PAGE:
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UK Donations Expected to Drop in 2010


Monday, 1st February 2010 at 10:38 am
Lina Caneva, Editor
British people says they plan to drop back on charitable donations as downturn grinds on

Monday, 1st February 2010
at 10:38 am
Lina Caneva, Editor


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UK Donations Expected to Drop in 2010
Monday, 1st February 2010 at 10:38 am

In the UK, as the economic downturn wears on, people are more likely to cut back on charitable donations in order to avoid going without clothes, food and fuel, according a new report.

 

Not for Profit sector research consultancy nfpSynergy’s Charity Awareness Monitor surveys a representative sample of 1000 16+ year olds throughout mainland Britain every year, asking them a range of charity-related questions – including gauging what areas of their household budgeting they most expect to cut back on in the year ahead.

 

Overall whilst participants planning to to cut back in the coming 12 months on giving to charity (34% Nov 2008; 41% May 2009; 42% Sept 2009) has broadly increased,  while plans to cut back on other common items of household expenditure in the coming 12 months – such as clothing (60% Nov 2008; 60% May 2009; 54% Sept 2009), weekly food shopping (52% Nov 2008; 47% May 2009; 45% Sept 2009), petrol (47% Nov 2008; 38% May 2009; 34% Sept 2009) and gas bills (44% Nov 2008; 41% May 2009; 37% Sept 2009) – have decreased.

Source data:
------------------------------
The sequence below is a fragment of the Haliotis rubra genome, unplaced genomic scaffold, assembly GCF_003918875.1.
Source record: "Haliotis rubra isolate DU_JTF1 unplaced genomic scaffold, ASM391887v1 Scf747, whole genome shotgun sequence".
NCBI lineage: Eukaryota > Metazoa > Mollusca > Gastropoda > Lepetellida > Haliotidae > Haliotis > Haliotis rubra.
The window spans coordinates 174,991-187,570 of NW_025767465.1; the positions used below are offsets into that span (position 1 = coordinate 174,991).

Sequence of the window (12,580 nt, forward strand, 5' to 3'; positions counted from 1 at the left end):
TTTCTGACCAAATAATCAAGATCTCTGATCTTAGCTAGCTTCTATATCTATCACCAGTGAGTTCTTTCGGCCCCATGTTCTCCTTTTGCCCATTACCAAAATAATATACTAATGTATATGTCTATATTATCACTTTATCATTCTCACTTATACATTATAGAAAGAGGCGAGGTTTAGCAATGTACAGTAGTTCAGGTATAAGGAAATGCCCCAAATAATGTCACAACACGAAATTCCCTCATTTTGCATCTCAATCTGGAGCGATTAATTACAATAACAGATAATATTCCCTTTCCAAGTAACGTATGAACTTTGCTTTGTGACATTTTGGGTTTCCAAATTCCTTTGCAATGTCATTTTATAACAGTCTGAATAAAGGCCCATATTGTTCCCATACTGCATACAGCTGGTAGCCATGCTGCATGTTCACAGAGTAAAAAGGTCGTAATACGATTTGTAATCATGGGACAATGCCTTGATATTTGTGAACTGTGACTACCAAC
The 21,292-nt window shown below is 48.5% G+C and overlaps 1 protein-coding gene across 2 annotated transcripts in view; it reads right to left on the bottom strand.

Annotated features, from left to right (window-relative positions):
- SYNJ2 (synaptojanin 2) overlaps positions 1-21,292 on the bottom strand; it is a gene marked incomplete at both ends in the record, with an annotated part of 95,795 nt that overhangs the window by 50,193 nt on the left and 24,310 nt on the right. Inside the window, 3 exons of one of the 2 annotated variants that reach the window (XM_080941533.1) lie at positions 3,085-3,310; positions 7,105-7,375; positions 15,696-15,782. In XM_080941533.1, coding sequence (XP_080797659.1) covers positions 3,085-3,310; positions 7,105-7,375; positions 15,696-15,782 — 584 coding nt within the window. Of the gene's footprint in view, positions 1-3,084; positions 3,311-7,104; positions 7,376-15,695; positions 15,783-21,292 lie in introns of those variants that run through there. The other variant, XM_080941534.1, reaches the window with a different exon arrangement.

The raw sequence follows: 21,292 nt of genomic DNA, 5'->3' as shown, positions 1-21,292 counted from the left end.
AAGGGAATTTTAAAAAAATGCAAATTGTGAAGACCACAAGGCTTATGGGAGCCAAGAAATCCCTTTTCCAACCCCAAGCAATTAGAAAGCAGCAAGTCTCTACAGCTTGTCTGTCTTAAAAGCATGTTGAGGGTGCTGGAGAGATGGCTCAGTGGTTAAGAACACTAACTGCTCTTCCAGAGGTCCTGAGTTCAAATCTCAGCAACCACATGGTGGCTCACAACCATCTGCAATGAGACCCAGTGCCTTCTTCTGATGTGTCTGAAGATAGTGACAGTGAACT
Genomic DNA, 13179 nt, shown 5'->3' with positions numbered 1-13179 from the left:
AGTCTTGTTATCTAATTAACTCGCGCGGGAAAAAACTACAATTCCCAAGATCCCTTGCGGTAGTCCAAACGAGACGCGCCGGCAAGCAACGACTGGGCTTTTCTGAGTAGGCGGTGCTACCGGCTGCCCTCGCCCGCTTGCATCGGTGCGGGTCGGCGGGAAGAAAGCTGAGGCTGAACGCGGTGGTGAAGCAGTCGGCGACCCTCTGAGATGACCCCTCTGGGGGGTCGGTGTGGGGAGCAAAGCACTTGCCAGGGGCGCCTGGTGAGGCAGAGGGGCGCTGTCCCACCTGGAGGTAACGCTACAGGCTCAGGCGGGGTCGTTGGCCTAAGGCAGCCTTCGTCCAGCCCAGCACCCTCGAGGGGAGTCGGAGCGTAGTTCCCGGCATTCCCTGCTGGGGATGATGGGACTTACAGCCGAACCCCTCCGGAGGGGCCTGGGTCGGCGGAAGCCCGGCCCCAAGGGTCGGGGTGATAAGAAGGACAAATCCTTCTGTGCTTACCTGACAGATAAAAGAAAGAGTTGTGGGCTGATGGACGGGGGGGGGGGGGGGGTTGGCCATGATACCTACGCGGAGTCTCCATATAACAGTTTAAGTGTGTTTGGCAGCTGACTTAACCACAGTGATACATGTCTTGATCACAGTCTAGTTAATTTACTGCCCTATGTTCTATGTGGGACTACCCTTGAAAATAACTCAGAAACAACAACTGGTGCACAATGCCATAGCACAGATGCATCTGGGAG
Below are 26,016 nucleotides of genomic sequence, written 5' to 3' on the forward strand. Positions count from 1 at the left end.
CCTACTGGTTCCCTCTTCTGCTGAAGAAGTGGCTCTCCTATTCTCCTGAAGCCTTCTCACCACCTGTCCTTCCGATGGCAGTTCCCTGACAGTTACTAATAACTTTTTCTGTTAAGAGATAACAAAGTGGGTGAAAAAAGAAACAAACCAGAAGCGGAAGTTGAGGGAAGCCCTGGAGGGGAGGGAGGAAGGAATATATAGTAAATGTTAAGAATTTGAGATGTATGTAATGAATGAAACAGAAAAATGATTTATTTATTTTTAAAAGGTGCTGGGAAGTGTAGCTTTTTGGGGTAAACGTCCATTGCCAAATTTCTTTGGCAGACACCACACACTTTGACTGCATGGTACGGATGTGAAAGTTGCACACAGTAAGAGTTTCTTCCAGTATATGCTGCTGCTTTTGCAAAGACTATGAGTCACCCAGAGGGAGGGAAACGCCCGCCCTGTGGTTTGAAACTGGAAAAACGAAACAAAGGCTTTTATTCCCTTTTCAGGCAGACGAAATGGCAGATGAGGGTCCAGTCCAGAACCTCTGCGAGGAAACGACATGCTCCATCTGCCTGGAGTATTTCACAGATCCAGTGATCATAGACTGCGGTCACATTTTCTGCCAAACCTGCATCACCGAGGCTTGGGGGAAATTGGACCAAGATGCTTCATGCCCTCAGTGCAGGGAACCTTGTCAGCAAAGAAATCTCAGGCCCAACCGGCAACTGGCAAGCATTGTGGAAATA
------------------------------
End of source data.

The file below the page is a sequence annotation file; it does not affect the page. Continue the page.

This “self preserving” phenomenon has been most notable within certain groups. The propensity to cut back on giving to charity in the coming 12 months- claimed by 42% of the public overall – has been most marked amongst men (47%), the middle-aged (35-44-year olds 43%; 45-54-year olds 49%; 55-64-year olds 44%) and those from lower socio-demographic grades (C2 51%; DE 45%).

 

nfpSynergy researcher, Rebecca Molyneux, as the economic gloom has dragged on, people have felt that they would expect to cut back on a number of items. 

 

Molyneux says donations to charities were initially not deemed an area to cut back on. However, more recently, people have been saying that they are less likely to cut back on clothes, food, petrol and – doubtless now as winter in the UK looms – gas bills; whereas donating to charity is the only area where the number of people expecting to cut back has increased. 

 

So it seems charity truly does begin ‘at home’ when money is tight and winters are cold.

 

The report can be downloaded at www.nfpsynergy.net


Lina Caneva  |  Editor |  @ProBonoNews

Lina Caneva has been a journalist for more than 35 years, and Editor of Pro Bono Australia News since it was founded in 2000.

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